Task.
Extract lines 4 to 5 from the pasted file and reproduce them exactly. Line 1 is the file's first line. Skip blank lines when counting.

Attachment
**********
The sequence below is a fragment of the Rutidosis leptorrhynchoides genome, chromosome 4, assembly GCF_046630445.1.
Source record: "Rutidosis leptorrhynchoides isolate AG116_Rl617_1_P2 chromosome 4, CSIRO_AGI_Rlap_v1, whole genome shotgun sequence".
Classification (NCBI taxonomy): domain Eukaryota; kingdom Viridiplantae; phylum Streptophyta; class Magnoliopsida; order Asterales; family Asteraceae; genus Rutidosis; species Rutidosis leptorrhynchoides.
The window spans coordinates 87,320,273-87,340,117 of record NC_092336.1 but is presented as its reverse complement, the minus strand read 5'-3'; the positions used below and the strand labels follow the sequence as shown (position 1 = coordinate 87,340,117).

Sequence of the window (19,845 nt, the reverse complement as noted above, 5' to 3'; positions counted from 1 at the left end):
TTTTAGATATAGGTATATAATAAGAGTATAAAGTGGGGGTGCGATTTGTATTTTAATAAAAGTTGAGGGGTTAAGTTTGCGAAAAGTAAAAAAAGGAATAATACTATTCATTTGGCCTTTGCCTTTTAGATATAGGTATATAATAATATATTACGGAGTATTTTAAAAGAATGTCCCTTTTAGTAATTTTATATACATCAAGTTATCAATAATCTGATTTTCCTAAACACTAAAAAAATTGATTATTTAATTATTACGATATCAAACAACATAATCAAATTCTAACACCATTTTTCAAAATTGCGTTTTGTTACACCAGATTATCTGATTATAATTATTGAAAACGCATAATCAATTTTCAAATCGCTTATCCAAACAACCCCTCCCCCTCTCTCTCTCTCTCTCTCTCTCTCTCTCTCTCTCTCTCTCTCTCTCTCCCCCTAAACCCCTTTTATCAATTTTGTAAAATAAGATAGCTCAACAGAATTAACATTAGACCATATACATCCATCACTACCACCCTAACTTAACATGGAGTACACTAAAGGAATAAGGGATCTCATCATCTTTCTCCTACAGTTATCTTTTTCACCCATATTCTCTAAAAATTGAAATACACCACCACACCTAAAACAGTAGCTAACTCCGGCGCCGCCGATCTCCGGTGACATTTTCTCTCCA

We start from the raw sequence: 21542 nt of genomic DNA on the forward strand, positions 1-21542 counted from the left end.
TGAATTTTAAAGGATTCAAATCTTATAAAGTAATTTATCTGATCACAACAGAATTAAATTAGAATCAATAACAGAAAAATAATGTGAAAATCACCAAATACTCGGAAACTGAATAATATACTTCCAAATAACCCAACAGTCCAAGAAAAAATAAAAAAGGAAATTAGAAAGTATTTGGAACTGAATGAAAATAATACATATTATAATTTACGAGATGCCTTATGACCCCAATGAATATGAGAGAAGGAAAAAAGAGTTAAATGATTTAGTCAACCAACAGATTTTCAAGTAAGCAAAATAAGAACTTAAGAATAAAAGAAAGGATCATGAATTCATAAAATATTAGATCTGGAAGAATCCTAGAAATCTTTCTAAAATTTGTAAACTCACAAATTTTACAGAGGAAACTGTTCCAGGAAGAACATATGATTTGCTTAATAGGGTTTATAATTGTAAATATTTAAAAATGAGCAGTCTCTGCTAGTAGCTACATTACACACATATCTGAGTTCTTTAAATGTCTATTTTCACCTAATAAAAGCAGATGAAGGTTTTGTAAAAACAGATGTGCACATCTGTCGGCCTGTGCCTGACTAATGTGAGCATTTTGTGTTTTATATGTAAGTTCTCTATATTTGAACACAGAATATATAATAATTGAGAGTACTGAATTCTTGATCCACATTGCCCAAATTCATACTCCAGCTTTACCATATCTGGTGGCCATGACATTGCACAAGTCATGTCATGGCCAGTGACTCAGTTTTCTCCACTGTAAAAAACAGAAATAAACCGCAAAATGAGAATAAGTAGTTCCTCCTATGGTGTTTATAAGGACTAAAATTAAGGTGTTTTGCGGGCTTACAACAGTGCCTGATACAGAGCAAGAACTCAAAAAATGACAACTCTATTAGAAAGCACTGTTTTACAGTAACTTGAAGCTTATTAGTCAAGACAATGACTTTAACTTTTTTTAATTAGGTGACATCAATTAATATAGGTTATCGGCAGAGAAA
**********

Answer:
The window spans coordinates 87,320,273-87,340,117 of record NC_092336.1 but is presented as its reverse complement, the minus strand read 5'-3'; the positions used below and the strand labels follow the sequence as shown (position 1 = coordinate 87,340,117).

Sequence of the window (19,845 nt, the reverse complement as noted above, 5' to 3'; positions counted from 1 at the left end):